4. Make a clinical judgment to determine if an actual problem is present

Clinical judgment is the end result and hallmark of professional practice.

Clinical judgment can be defined as the interpretation or conclusion about what a patient needs and/or the decision to take action or not (Tanner, 2006).

Failure to take action can equal failure to rescue and result in an adverse outcome or even patient death.

If a nurse in practice is unable to clinically reason, the results can be an incorrect clinical judgment.

To consistently formulate safe and correct clinical judgments, the nurse must be able to USE knowledge, integrate nursing process, think critically, and use clinical reasoning to make a correct clinical judgment (Alfaro-Lefevre, 2013).

For more, see past blog How to Strengthen Student’s Ability to Make a Correct Clinical Judgment.

In Closing

Though it is imperative that clinical reasoning be correctly understood, that is not enough. Clinical reasoning like everything else in nursing education must be able to be PRACTICED so it can be applied to the bedside!

I have numerous clinical reasoning tools and case studies that will help contextualize this essential skill.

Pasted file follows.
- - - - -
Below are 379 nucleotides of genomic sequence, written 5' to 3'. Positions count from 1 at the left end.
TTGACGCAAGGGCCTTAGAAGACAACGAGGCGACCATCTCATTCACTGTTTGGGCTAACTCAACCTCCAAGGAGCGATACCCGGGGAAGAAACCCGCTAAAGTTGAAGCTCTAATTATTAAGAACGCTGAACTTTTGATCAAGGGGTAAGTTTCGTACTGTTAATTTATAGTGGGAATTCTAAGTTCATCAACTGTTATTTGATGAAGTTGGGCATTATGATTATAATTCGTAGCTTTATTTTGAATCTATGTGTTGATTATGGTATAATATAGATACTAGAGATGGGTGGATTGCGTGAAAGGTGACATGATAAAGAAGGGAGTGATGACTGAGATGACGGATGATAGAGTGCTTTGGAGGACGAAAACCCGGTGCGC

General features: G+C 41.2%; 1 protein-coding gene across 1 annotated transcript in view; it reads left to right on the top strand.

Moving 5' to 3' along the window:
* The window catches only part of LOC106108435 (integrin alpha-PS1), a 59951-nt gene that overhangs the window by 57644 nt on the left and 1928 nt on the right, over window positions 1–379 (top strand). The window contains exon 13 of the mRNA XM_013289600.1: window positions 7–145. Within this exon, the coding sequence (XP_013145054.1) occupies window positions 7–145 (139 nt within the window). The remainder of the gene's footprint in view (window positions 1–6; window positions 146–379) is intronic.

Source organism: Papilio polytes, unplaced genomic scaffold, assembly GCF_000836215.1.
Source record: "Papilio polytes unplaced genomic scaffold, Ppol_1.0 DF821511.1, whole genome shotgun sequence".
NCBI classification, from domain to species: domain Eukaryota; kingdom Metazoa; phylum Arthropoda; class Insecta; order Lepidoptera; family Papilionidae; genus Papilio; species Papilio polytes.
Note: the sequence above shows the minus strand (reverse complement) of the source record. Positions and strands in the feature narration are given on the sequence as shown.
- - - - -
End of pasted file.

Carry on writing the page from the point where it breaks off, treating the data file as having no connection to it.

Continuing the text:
Nurse educators must ensure that every student is able to USE and APPLY clinical reasoning to ensure safe, quality care that will result in improved patient outcomes before graduation.

Failure to do so can be a matter of patient life or death!

What do you think?
How do you emphasize and integrate clinical reasoning in your class and clinical settings?
Comment below and let the conversation begin!

Want More?

e-book-cover2015Much more on this essential topic can be found in Chapter 9 “Clinical Reasoning is Nurse Thinking” from my new student text THINK Like a Nurse: Practical Preparation for Professional Practice.

See for yourself why programs around the country have adopted this text in their programs! Contact me if you would like a faculty eBook preview copy.

References

  • Alfaro-LeFevre, R. (2013). Critical thinking, clinical reasoning, and clinical judgment: A practical approach. (5th ed.). St. Louis: Elsevier–Saunders.
  • Benner, P. (1984). From novice to expert: Excellence and power in clinical nursing practice. Upper Saddle River, NJ: Prentice Hall.
  • Benner, P., Sutphen, M., Leonard, V., & Day, L. (2010). Educating nurses: A call for radical transformation. San Francisco: Jossey-Bass.
  • Benner, P., Hooper-Kyriakidis, P., & Stannard, D. (2011). Clinical wisdom and interventions in acute and critical care: A thinking-in-action approach. (2nd ed.). New York, NY: Springer.
  • del Bueno, D. (2005). A crisis in critical thinking. Nursing Education Perspectives, 26(5), 278–282.
  • Jensen, R. (2013). Clinical reasoning during simulation: Comparison of student and faculty ratings. Nurse Education in Practice, 13, 23-28.
  • Tanner, C. A. (2006). Thinking like a nurse: A research-based model of clinical judgment in nursing. Journal of Nursing Education, 45(6), 204–211.